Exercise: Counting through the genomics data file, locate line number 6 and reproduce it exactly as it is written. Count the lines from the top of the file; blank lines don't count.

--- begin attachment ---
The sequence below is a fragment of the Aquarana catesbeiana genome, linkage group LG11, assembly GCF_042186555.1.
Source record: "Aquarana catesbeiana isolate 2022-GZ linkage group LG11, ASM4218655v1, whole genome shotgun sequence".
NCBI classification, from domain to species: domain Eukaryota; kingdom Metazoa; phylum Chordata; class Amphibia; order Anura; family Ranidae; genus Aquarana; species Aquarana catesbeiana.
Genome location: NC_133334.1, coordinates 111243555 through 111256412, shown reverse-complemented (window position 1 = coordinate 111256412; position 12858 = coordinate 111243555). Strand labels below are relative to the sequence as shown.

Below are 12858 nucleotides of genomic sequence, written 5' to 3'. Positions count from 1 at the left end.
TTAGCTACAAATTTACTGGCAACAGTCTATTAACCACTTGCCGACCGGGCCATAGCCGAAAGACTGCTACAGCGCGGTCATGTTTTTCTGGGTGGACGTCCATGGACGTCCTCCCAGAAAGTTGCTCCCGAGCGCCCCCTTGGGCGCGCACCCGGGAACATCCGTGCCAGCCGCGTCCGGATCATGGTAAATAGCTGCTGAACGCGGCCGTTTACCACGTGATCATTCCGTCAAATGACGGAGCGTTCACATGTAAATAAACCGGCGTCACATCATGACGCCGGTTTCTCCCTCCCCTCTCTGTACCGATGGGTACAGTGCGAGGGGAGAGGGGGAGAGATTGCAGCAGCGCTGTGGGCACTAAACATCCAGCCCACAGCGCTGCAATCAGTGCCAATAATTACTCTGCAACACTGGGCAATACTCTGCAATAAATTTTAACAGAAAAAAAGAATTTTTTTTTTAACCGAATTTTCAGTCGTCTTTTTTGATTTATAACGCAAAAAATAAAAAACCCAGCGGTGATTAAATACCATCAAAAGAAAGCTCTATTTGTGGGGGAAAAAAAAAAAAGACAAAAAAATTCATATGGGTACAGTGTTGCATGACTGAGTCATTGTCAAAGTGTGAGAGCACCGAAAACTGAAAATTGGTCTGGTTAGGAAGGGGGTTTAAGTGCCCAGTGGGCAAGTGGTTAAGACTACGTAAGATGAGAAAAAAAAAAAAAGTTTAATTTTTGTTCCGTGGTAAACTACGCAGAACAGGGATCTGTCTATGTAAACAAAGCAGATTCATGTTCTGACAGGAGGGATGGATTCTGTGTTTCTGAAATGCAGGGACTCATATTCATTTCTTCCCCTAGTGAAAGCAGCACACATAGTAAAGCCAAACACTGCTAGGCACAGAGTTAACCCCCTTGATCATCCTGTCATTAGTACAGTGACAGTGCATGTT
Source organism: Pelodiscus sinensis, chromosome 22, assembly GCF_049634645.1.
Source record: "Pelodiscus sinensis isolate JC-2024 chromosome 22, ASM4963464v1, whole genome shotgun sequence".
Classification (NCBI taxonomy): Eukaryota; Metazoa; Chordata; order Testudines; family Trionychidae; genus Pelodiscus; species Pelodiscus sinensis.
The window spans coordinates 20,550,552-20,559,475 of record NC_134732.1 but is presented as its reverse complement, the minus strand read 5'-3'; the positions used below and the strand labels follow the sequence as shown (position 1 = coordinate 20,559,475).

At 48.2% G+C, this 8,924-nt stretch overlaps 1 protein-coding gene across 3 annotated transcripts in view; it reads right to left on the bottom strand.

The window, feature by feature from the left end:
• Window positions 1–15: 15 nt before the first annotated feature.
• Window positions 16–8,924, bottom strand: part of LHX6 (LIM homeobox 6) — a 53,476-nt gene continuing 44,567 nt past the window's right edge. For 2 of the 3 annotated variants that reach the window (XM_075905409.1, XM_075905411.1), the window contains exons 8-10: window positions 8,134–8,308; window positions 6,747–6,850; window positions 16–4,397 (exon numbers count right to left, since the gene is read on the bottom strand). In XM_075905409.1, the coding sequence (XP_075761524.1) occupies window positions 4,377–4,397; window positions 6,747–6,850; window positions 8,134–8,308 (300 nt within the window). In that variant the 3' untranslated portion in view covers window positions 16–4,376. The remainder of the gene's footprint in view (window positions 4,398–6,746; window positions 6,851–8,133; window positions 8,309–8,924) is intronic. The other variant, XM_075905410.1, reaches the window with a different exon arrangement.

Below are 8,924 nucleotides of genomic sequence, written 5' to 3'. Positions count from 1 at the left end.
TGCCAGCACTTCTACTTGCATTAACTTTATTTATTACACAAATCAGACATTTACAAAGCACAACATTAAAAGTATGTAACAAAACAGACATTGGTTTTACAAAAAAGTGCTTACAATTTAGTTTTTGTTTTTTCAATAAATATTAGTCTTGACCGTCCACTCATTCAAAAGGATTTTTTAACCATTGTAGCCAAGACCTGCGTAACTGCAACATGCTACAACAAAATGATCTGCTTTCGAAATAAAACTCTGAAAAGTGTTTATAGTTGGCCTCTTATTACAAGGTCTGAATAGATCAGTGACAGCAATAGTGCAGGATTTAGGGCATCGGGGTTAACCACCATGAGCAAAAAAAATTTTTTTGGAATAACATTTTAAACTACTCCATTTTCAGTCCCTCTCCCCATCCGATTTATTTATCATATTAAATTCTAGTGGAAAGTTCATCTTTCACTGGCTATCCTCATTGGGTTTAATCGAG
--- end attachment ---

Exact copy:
TTAGCTACAAATTTACTGGCAACAGTCTATTAACCACTTGCCGACCGGGCCATAGCCGAAAGACTGCTACAGCGCGGTCATGTTTTTCTGGGTGGACGTCCATGGACGTCCTCCCAGAAAGTTGCTCCCGAGCGCCCCCTTGGGCGCGCACCCGGGAACATCCGTGCCAGCCGCGTCCGGATCATGGTAAATAGCTGCTGAACGCGGCCGTTTACCACGTGATCATTCCGTCAAATGACGGAGCGTTCACATGTAAATAAACCGGCGTCACATCATGACGCCGGTTTCTCCCTCCCCTCTCTGTACCGATGGGTACAGTGCGAGGGGAGAGGGGGAGAGATTGCAGCAGCGCTGTGGGCACTAAACATCCAGCCCACAGCGCTGCAATCAGTGCCAATAATTACTCTGCAACACTGGGCAATACTCTGCAATAAATTTTAACAGAAAAAAAGAATTTTTTTTTTAACCGAATTTTCAGTCGTCTTTTTTGATTTATAACGCAAAAAATAAAAAACCCAGCGGTGATTAAATACCATCAAAAGAAAGCTCTATTTGTGGGGGAAAAAAAAAAAAGACAAAAAAATTCATATGGGTACAGTGTTGCATGACTGAGTCATTGTCAAAGTGTGAGAGCACCGAAAACTGAAAATTGGTCTGGTTAGGAAGGGGGTTTAAGTGCCCAGTGGGCAAGTGGTTAAGACTACGTAAGATGAGAAAAAAAAAAAAAGTTTAATTTTTGTTCCGTGGTAAACTACGCAGAACAGGGATCTGTCTATGTAAACAAAGCAGATTCATGTTCTGACAGGAGGGATGGATTCTGTGTTTCTGAAATGCAGGGACTCATATTCATTTCTTCCCCTAGTGAAAGCAGCACACATAGTAAAGCCAAACACTGCTAGGCACAGAGTTAACCCCCTTGATCATCCTGTCATTAGTACAGTGACAGTGCATGTT